Weekly Roundup: Government stays mum on national broadband and Dell has a bad day in court

 

Communications Minister Stephen Conroy is vowing to keep quiet about the national broadband network (NBN) details as more players enter the game, and a U.S. court convicts Dell of fraud.

Conroy is refusing to comment about plans for the $4.7 billion NBN, claiming he is applying the same gag order imposed on NBN bidders on himself.

His silence did not sit well with Liberal Democrats, who attempted to question the Minister at a Parliamentary meeting on Tuesday and believe he may have something to hide.

Despite the NBN gag order, it was learned this week that the Tasmanian government has put down the $5 million bid to take part in the project. It joins Telstra, Terria (formerly the G9), Optus, and TransACT.

Gartner says rise of data-intensive applications, data centre pressures, and mobile and networking technologies is driving a business uptake of cloud computing.

It predicts that by 2012, 80 percent of Fortune 1000 enterprises will be paying for some cloud computing services, and 30 percent will be paying for cloud computing infrastructure services.

iPrimus announced a new ADSL2+ package that it says include the largest data amount ever offered to Australian residential customers by a broadband provider. The plan, dubbed ‘the Big Kahuna’ offers 200 GB of data, broken up between peak and off-peak hours and is available to customers now.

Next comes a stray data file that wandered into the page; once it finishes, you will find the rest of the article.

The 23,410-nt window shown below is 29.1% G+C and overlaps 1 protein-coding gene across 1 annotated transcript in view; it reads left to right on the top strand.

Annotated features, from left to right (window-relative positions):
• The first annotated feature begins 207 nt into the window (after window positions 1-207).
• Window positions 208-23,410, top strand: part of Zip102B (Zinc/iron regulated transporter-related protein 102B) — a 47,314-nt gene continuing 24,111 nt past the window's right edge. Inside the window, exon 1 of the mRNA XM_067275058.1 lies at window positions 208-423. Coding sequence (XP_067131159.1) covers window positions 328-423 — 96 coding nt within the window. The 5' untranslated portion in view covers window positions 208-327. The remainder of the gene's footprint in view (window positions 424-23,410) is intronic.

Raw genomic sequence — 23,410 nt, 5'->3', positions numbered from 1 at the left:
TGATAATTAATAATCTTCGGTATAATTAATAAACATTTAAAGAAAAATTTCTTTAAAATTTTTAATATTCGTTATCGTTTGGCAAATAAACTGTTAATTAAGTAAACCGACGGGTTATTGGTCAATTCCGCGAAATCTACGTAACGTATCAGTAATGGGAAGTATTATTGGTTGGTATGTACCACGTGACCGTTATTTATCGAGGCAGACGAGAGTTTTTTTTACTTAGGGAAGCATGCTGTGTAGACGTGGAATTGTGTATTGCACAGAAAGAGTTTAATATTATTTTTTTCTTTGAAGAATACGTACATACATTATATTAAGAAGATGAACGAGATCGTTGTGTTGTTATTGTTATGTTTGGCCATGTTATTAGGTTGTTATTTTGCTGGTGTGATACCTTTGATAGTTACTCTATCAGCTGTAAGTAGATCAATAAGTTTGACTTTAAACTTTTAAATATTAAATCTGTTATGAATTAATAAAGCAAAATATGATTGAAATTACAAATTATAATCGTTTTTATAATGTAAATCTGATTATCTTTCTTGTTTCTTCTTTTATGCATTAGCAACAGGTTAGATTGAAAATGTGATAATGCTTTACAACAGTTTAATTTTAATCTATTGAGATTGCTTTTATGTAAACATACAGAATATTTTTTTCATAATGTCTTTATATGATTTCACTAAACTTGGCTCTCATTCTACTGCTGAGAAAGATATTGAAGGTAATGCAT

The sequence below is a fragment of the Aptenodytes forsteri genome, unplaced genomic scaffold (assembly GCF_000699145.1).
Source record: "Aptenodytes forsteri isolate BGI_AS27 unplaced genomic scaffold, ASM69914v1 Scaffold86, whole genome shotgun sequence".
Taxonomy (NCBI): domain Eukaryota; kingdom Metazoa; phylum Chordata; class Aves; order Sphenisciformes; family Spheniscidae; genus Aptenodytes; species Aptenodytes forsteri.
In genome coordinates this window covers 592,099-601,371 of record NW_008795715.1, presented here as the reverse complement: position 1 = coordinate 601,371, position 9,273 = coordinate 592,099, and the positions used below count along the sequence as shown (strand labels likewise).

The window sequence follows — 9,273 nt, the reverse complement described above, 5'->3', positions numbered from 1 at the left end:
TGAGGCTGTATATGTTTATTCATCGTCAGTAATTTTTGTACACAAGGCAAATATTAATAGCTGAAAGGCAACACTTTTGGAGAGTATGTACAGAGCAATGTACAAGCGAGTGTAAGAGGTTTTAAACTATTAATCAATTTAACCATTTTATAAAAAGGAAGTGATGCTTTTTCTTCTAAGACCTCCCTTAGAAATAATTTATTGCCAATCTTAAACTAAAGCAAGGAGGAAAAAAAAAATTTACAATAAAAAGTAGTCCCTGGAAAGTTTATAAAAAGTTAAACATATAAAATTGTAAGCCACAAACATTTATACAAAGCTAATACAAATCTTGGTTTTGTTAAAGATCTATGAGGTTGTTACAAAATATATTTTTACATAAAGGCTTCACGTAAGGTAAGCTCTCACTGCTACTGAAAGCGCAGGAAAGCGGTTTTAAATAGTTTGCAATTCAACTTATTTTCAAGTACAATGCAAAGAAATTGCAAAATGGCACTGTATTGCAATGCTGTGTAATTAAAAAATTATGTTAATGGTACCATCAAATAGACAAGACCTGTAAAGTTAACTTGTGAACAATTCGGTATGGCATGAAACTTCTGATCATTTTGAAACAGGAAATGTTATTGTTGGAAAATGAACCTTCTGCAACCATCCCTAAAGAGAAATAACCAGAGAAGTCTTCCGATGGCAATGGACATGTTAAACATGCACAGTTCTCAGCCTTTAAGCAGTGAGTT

After months of negotiations, Yahoo CEO Jerry Yang said that, although Yahoo is still willing to negotiate a full merger, Microsoft has apparently lost interest in making a deal. Yang said that some kind of partnership between the two internet giants is still possible, but the issue of the price tag is the still the biggest hurdle.

Researchers from Symantec, McAfee, and Sans are warning computer users of a new online attack using infected Flash SWF files. The compromised pages have been found on several Chinese-language sites and contain JavaScript code which silently redirects users to the attack site.

US computer manufacturer 3K Computers introduced a US$299 laptop which weighs just under 2 lbs and used a Linux based operating system.

A New York court found Dell Computers guilty of false advertising and fraud after hundreds of customer complaints were filed.

Court papers said Dell enganged in abusive debt collection practices, misled consumers about the financing terms for which they had qualified and failed to provide consumers with promised rebates.

Dell now faces the possibility of a huge damages claim, but blames the trouble on a small number of customer complaints.

Weekly Roundup:  Government stays mum on national broadband and Dell has a bad day in court
 
 
 
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